While youth might be the golden ticket to fame and fortune in Hollywood, some celebs were well past their prime (in this case, that means over 30) before they became major stars. Viola Davis built her early career in theater, but it wasn't until she landed her Oscar-winning role in 2011's "The Help" at 45 that she became a superstar. The South Carolina native, who celebrates her 54th birthday on Aug. 11, 2019, is now the first black actor to have earned the Triple Crown of Acting (an Oscar, an Emmy and a Tony). In honor of Viola's later-than-usual Hollywood breakthrough, Wonderwall.com is taking a look at other celebs who made it big later in life. Keep reading for more…
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As a young actress, Melissa McCarthy enjoyed a few small but solid roles ("Gilmore Girls," anyone?) but she didn't become a big star until she appeared in "Bridesmaids" at age 41. She received an Oscar nomination for her performance in the 2011 flick and has gone on to star on her own sitcom, "Mike & Molly," as well as a slew of successful comedies and dramas including 2018's "Can You Ever Forgive Me?" for which she earned a second Oscar nod.
Did you know that Oscar-winning actor Morgan Freeman wasn't a household name (or the voice of God) until after 1971 when he landed a regular gig on the children's learning series "The Electric Company" at 34? Before that, Morgan had only enjoyed small roles on screen and two major parts in theater productions and hadn't yet transformed into the movie star we know him as today.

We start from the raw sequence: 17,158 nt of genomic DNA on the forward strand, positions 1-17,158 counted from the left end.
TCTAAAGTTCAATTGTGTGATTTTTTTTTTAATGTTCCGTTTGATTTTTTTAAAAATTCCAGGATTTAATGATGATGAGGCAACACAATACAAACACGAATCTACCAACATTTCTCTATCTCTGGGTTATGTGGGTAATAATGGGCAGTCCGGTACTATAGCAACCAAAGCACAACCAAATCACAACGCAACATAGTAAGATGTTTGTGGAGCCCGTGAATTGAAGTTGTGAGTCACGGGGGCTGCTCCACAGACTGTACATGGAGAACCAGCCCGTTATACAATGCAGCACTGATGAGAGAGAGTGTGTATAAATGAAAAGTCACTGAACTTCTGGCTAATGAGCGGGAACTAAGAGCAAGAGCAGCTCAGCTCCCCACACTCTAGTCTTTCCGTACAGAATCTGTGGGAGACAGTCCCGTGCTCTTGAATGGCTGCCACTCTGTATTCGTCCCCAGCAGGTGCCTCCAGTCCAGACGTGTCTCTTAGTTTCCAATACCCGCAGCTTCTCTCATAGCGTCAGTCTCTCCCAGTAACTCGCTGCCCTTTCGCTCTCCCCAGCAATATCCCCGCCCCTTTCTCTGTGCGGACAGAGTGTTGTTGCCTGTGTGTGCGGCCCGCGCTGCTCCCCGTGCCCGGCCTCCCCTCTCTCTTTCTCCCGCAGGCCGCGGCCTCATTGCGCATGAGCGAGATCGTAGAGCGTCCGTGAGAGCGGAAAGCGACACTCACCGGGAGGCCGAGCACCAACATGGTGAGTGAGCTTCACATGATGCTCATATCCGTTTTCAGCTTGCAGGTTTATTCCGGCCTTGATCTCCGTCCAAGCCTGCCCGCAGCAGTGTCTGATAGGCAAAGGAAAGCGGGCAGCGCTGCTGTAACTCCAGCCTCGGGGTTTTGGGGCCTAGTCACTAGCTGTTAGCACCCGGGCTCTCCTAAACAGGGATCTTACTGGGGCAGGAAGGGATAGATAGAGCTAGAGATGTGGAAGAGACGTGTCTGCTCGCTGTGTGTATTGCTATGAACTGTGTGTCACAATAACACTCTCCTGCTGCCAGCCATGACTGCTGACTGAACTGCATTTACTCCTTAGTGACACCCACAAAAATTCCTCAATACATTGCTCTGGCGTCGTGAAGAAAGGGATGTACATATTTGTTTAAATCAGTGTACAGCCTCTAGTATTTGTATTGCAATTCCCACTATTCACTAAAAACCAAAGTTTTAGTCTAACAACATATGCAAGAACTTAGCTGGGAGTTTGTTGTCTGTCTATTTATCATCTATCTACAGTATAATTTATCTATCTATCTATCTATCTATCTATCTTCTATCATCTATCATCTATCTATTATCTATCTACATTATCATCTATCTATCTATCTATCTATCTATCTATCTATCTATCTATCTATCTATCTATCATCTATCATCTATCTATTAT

Before Joy Behar was a host on "The View," she was a single mom in her 40s hoping to become the next big thing in comedy. In fact, she was 42 years old when she landed her first on-screen gig courtesy of "Saturday Night Live" creator Lorne Michaels' comedy series "The New Show" in 1982.
For years, Harrison Ford was an actor who took bit parts here and there, but he was actually supporting himself and his young family with carpentry work, which paid far better. But that all changed after he appeared in "American Graffiti" in 1973 when he was 31. That, of course, led to his most iconic roles ever — Han Solo in the "Star Wars" movies starting in 1977 and the title character in the "Indiana Jones" franchise in the '80s.
If you thought Martha Stewart was warming our kitchens and styling our home decor for all eternity, think again. Although Martha, who was once a trader on Wall Street, had been running a multi-million dollar catering business since 1970, it wasn't until 1991 when she launched her lifestyle show "Martha Stewart Living," which later led to magazines, books and more, that she found real fame. At the tender age of 50, Martha became one of the most recognized lifestyle experts in the country.